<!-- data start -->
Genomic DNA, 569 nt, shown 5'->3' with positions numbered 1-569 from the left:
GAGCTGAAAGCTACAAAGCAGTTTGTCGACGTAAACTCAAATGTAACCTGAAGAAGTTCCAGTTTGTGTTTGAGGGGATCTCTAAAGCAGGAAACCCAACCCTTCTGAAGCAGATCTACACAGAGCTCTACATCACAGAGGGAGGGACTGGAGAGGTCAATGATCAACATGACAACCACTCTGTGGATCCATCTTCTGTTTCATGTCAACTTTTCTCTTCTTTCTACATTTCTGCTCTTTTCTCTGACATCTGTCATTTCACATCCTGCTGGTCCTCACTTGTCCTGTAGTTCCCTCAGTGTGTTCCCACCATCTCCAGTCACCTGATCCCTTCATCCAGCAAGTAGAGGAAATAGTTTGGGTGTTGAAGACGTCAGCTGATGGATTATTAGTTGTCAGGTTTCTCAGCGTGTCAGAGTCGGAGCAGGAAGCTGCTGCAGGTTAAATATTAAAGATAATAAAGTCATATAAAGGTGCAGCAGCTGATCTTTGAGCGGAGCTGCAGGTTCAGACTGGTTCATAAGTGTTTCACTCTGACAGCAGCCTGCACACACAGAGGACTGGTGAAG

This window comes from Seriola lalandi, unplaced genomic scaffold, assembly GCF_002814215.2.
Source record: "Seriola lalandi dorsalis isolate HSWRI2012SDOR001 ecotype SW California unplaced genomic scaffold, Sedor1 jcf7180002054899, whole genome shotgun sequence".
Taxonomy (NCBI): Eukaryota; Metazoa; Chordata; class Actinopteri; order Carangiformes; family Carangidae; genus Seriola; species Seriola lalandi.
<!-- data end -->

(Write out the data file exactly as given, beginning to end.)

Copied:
Genomic DNA, 569 nt, shown 5'->3' with positions numbered 1-569 from the left:
GAGCTGAAAGCTACAAAGCAGTTTGTCGACGTAAACTCAAATGTAACCTGAAGAAGTTCCAGTTTGTGTTTGAGGGGATCTCTAAAGCAGGAAACCCAACCCTTCTGAAGCAGATCTACACAGAGCTCTACATCACAGAGGGAGGGACTGGAGAGGTCAATGATCAACATGACAACCACTCTGTGGATCCATCTTCTGTTTCATGTCAACTTTTCTCTTCTTTCTACATTTCTGCTCTTTTCTCTGACATCTGTCATTTCACATCCTGCTGGTCCTCACTTGTCCTGTAGTTCCCTCAGTGTGTTCCCACCATCTCCAGTCACCTGATCCCTTCATCCAGCAAGTAGAGGAAATAGTTTGGGTGTTGAAGACGTCAGCTGATGGATTATTAGTTGTCAGGTTTCTCAGCGTGTCAGAGTCGGAGCAGGAAGCTGCTGCAGGTTAAATATTAAAGATAATAAAGTCATATAAAGGTGCAGCAGCTGATCTTTGAGCGGAGCTGCAGGTTCAGACTGGTTCATAAGTGTTTCACTCTGACAGCAGCCTGCACACACAGAGGACTGGTGAAG

This window comes from Seriola lalandi, unplaced genomic scaffold, assembly GCF_002814215.2.
Source record: "Seriola lalandi dorsalis isolate HSWRI2012SDOR001 ecotype SW California unplaced genomic scaffold, Sedor1 jcf7180002054899, whole genome shotgun sequence".
Taxonomy (NCBI): Eukaryota; Metazoa; Chordata; class Actinopteri; order Carangiformes; family Carangidae; genus Seriola; species Seriola lalandi.